Prince Charles compares Vladimir Putin to Hitler

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THE Prince of Wales has sparked controversy by reportedly comparing the actions of Russian president Vladimir Putin to Nazi dictator Adolf Hitler.

One MP said Charles should abdicate if he wanted to speak out on international issues, but Deputy Prime Minister Nick Clegg insisted that the heir to the throne should be “free to express himself”.

Prince Charles gives a speech as he visits Stevenson Campus Air Hanger on May 21, 2014 in Winnipeg, Canada. Picture: Getty

Prince Charles gives a speech as he visits Stevenson Campus Air Hanger on May 21, 2014 in Winnipeg, Canada. Picture: Getty

Charles apparently added his voice to international anger from the West at Russia’s actions in Ukraine during his tour of Canada, when he spoke to a woman who fled the Nazis and lost family members during the Holocaust.

His remark came during a tour of the Museum of Immigration in Halifax, Nova Scotia, where the Prince and the Duchess of Cornwall paid tribute to Second World War veterans and their families.

Jewish museum volunteer Marienne Ferguson told the Prince that she fled to Canada with her family shortly before the Nazis annexed the Baltic coastal Free City of Gdansk in 1939.

After meeting Charles, Mrs Ferguson, 78, told the Daily Mail: “The Prince said ‘And now Putin is doing just about the same as Hitler’.

“I must say that I agree with him and am sure a lot of people do.

“But I was very surprised that he made the comment as I know they (members of the Royal Family) aren’t meant to say these things.

“I told the Prince that while my family and I were lucky to get a permit to travel, many of my relatives had permits but were unable to get out before the war broke out on September 1.

“They were sent to the concentration camps and died.”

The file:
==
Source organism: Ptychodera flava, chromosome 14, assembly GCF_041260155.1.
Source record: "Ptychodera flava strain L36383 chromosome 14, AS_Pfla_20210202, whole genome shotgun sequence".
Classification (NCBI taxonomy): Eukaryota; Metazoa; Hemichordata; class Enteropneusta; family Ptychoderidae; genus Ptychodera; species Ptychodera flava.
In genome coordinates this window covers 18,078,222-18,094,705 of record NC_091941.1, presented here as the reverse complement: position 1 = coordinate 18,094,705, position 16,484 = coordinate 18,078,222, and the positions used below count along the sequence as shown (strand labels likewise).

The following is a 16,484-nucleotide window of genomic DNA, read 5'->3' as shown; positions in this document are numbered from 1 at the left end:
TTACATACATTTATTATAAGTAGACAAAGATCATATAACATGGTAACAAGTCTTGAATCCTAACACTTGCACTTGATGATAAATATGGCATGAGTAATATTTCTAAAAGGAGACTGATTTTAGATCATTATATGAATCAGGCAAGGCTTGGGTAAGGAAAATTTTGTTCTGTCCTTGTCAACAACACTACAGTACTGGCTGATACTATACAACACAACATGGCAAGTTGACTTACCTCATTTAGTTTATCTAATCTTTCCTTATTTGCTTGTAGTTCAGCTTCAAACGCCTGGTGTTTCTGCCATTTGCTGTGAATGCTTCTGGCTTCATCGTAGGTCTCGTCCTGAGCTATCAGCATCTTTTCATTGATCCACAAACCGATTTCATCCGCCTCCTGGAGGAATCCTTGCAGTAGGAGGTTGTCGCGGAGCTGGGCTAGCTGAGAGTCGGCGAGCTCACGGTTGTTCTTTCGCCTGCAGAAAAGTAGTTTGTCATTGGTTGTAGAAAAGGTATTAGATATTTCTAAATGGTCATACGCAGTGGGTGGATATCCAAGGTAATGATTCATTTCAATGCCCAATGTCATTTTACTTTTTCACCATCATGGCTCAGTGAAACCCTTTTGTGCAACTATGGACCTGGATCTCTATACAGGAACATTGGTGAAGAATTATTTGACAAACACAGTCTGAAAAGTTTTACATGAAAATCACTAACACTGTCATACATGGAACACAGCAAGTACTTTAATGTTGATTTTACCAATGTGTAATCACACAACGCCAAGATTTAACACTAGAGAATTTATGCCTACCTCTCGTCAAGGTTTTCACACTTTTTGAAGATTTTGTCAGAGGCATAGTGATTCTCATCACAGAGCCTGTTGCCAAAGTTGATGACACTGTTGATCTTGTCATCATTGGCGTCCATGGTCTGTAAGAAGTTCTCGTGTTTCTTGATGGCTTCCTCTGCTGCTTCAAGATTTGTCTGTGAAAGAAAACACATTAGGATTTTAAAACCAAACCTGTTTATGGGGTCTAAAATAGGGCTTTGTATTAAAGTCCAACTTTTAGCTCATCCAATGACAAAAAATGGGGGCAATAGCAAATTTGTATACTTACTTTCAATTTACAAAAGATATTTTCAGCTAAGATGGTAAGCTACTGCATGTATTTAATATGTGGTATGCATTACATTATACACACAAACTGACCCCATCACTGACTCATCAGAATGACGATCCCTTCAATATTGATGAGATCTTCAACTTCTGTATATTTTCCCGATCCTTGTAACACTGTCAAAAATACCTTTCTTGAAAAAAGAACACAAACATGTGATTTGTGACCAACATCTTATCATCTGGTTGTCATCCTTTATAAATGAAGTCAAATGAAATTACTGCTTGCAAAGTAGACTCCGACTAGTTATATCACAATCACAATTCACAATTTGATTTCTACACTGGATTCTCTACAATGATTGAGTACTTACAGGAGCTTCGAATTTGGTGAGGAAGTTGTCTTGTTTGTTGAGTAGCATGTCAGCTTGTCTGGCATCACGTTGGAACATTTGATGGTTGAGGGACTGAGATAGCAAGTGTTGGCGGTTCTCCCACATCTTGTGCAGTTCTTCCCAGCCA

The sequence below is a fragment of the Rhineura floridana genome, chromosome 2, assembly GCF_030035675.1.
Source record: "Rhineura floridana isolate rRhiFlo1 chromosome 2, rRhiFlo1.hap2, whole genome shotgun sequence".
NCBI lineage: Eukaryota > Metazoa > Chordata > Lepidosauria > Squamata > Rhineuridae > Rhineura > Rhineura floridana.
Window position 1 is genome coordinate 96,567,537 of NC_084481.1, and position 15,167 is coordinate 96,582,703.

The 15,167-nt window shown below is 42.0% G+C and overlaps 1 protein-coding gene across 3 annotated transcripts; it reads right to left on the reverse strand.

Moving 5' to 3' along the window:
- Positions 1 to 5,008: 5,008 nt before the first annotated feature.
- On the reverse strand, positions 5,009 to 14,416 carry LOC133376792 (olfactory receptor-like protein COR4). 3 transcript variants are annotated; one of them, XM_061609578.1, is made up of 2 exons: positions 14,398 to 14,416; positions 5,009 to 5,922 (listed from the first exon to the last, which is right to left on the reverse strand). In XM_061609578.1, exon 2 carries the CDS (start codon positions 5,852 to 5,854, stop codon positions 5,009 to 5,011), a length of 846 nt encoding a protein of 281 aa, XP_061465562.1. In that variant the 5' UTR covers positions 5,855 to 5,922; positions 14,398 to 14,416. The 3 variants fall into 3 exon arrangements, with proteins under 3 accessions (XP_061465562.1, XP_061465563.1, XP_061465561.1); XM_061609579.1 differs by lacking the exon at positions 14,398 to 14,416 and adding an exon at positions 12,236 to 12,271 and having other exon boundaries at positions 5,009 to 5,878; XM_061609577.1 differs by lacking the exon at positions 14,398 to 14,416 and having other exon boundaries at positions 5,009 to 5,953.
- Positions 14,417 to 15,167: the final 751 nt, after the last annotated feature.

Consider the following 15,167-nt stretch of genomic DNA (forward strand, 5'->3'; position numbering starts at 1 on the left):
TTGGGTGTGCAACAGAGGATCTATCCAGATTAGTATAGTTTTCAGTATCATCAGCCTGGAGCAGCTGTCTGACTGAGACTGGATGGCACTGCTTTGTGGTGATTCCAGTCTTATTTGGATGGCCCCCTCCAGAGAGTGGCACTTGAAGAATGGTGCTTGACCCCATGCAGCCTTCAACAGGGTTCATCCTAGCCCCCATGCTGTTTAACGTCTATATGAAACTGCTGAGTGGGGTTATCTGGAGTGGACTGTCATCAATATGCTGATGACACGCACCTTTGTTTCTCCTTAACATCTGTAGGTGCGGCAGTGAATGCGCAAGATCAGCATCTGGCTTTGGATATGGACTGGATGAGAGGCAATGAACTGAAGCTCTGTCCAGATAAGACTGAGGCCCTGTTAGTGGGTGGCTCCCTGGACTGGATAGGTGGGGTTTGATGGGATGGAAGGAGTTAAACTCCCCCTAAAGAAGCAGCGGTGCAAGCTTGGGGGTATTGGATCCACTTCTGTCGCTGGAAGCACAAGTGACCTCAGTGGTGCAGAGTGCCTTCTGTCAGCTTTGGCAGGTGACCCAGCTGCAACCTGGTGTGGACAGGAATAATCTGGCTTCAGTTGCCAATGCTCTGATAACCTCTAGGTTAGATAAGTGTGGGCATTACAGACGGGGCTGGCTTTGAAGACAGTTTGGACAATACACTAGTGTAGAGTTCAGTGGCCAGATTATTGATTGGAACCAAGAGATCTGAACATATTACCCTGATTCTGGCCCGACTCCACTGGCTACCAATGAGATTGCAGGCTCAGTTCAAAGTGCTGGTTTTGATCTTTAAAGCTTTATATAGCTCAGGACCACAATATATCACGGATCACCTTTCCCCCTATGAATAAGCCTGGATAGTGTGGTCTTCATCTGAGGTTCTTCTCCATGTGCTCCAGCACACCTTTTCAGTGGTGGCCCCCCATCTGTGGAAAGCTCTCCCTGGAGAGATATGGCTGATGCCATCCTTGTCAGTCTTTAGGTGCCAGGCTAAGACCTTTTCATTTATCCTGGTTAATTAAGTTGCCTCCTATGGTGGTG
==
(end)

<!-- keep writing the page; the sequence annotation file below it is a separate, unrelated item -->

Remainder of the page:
The comments came just over a fortnight before Charles is due to meet Mr Putin at the commemorations of the 70th anniversary of the D-Day landings in Normandy on June 6.

He and the Duchess are currently on a four-day tour of Canada.

Labour MP Mike Gapes, a current member and former chairman of the House of Commons Foreign Affairs Committee, condemned the Prince’s comments.

The Ilford South MP said on Twitter: “If Prince Charles wants to make controversial statements on national or international issues, he should abdicate and stand for election.

“In a constitutional monarchy, policy and diplomacy should be conducted by Parliament and government. Monarchy should be seen and not heard.”

But Mr Clegg said Charles was “free to express himself”.

“I have never been of this view that if you are a member of the Royal Family, somehow you have to enter into some Trappist vow of silence,” the Deputy Prime Minister told BBC1’s Breakfast.

“I think he is entitled to his views. But I don’t know whether those were his views because I just don’t think providing a running commentary on what were private conversations is useful to anybody.

“I don’t know exactly what he did or didn’t say in that conversation because he thought it was a private conversation.”

Asked if he agreed there were parallels to be drawn between Mr Putin and Hitler, Mr Clegg said: “I’m not going to start comparing one period of European history to another.

“People can make different comparisons from different periods of history if they wish. All I would say is that right now I think the behaviour of Putin is not only menacing to Ukraine but it is very destabilising for Europe more generally.

“That is why we continue to say to the Russians, continue to say to Vladimir Putin: step back, de-escalate. It’s not in Russia’s interests, let alone anybody else’s, to continue ratcheting up this tension.”

A spokesman for Clarence House said: “We do not comment on private conversations. But we would like to stress that the Prince of Wales would not seek to make a public political statement during a private conversation.”

The comments are not the first time the Prince has commented on political affairs.

Letters he wrote to a number of government departments between 2004 and 2005 are the subject of a legal battle over whether their contents should be disclosed.

The Guardian has been trying to make the letters public under the Freedom of Information Act and in September 2012 the High Court ruled in its favour.

The newspaper said the battle was being fought to shed more light ‘’on the way the heir to the throne seeks to influence government ministers even though he holds no elected position’’.

But Attorney General Dominic Grieve has attempted to block the release of the letters, claiming they undermine the principle of the heir to the throne being politically neutral.

In February the Prince spoke out about the winter flooding on the Somerset Levels, calling it a “tragedy” that “nothing happened for so long”.

And in 2010 he attracted criticism for expressing strong opinions on a multimillion-pound plan for Chelsea Barracks in London, telling the prime minister of Qatar - who was chair of the developers - that his ‘’heart sank’’ when he saw the design by architect Lord Rogers.